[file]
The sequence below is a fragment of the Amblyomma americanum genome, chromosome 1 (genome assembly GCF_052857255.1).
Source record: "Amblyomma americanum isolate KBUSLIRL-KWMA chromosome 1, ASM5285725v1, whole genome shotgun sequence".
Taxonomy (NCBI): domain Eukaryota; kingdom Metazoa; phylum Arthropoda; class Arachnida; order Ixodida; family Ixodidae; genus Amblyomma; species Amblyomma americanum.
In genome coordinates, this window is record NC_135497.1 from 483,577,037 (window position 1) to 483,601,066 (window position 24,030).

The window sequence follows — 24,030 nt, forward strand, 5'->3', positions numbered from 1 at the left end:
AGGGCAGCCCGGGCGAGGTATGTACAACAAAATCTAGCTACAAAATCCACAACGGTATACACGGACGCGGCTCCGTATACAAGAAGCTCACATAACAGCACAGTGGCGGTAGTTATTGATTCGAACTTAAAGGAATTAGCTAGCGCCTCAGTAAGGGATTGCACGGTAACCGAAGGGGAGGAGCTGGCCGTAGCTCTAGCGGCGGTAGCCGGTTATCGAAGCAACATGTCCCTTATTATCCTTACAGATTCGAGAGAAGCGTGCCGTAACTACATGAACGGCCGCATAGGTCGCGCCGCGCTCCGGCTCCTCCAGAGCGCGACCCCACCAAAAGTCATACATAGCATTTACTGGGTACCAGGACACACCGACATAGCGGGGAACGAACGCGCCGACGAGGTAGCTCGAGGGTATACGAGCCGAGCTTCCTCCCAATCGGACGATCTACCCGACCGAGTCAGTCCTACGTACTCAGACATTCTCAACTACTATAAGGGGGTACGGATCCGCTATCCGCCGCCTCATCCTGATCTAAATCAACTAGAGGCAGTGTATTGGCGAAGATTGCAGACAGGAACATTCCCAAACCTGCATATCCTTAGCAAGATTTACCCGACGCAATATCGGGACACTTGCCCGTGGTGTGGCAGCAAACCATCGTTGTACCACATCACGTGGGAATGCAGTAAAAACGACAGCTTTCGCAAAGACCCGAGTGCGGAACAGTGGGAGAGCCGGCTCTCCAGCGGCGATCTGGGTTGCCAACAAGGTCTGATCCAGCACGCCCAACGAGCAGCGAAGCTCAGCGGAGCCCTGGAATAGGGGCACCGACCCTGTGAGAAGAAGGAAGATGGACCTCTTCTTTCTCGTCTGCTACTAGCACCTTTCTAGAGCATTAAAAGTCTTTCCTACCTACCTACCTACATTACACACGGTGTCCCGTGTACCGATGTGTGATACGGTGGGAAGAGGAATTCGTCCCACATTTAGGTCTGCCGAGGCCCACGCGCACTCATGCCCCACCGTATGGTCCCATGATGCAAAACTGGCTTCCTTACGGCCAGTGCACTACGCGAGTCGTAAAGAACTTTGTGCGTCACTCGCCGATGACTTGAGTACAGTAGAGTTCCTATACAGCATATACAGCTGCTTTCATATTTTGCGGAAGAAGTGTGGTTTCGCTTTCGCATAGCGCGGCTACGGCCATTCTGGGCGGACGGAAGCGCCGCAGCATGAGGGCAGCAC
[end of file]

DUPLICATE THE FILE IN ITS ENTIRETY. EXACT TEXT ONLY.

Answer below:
The sequence below is a fragment of the Amblyomma americanum genome, chromosome 1 (genome assembly GCF_052857255.1).
Source record: "Amblyomma americanum isolate KBUSLIRL-KWMA chromosome 1, ASM5285725v1, whole genome shotgun sequence".
Taxonomy (NCBI): domain Eukaryota; kingdom Metazoa; phylum Arthropoda; class Arachnida; order Ixodida; family Ixodidae; genus Amblyomma; species Amblyomma americanum.
In genome coordinates, this window is record NC_135497.1 from 483,577,037 (window position 1) to 483,601,066 (window position 24,030).

The window sequence follows — 24,030 nt, forward strand, 5'->3', positions numbered from 1 at the left end:
AGGGCAGCCCGGGCGAGGTATGTACAACAAAATCTAGCTACAAAATCCACAACGGTATACACGGACGCGGCTCCGTATACAAGAAGCTCACATAACAGCACAGTGGCGGTAGTTATTGATTCGAACTTAAAGGAATTAGCTAGCGCCTCAGTAAGGGATTGCACGGTAACCGAAGGGGAGGAGCTGGCCGTAGCTCTAGCGGCGGTAGCCGGTTATCGAAGCAACATGTCCCTTATTATCCTTACAGATTCGAGAGAAGCGTGCCGTAACTACATGAACGGCCGCATAGGTCGCGCCGCGCTCCGGCTCCTCCAGAGCGCGACCCCACCAAAAGTCATACATAGCATTTACTGGGTACCAGGACACACCGACATAGCGGGGAACGAACGCGCCGACGAGGTAGCTCGAGGGTATACGAGCCGAGCTTCCTCCCAATCGGACGATCTACCCGACCGAGTCAGTCCTACGTACTCAGACATTCTCAACTACTATAAGGGGGTACGGATCCGCTATCCGCCGCCTCATCCTGATCTAAATCAACTAGAGGCAGTGTATTGGCGAAGATTGCAGACAGGAACATTCCCAAACCTGCATATCCTTAGCAAGATTTACCCGACGCAATATCGGGACACTTGCCCGTGGTGTGGCAGCAAACCATCGTTGTACCACATCACGTGGGAATGCAGTAAAAACGACAGCTTTCGCAAAGACCCGAGTGCGGAACAGTGGGAGAGCCGGCTCTCCAGCGGCGATCTGGGTTGCCAACAAGGTCTGATCCAGCACGCCCAACGAGCAGCGAAGCTCAGCGGAGCCCTGGAATAGGGGCACCGACCCTGTGAGAAGAAGGAAGATGGACCTCTTCTTTCTCGTCTGCTACTAGCACCTTTCTAGAGCATTAAAAGTCTTTCCTACCTACCTACCTACATTACACACGGTGTCCCGTGTACCGATGTGTGATACGGTGGGAAGAGGAATTCGTCCCACATTTAGGTCTGCCGAGGCCCACGCGCACTCATGCCCCACCGTATGGTCCCATGATGCAAAACTGGCTTCCTTACGGCCAGTGCACTACGCGAGTCGTAAAGAACTTTGTGCGTCACTCGCCGATGACTTGAGTACAGTAGAGTTCCTATACAGCATATACAGCTGCTTTCATATTTTGCGGAAGAAGTGTGGTTTCGCTTTCGCATAGCGCGGCTACGGCCATTCTGGGCGGACGGAAGCGCCGCAGCATGAGGGCAGCAC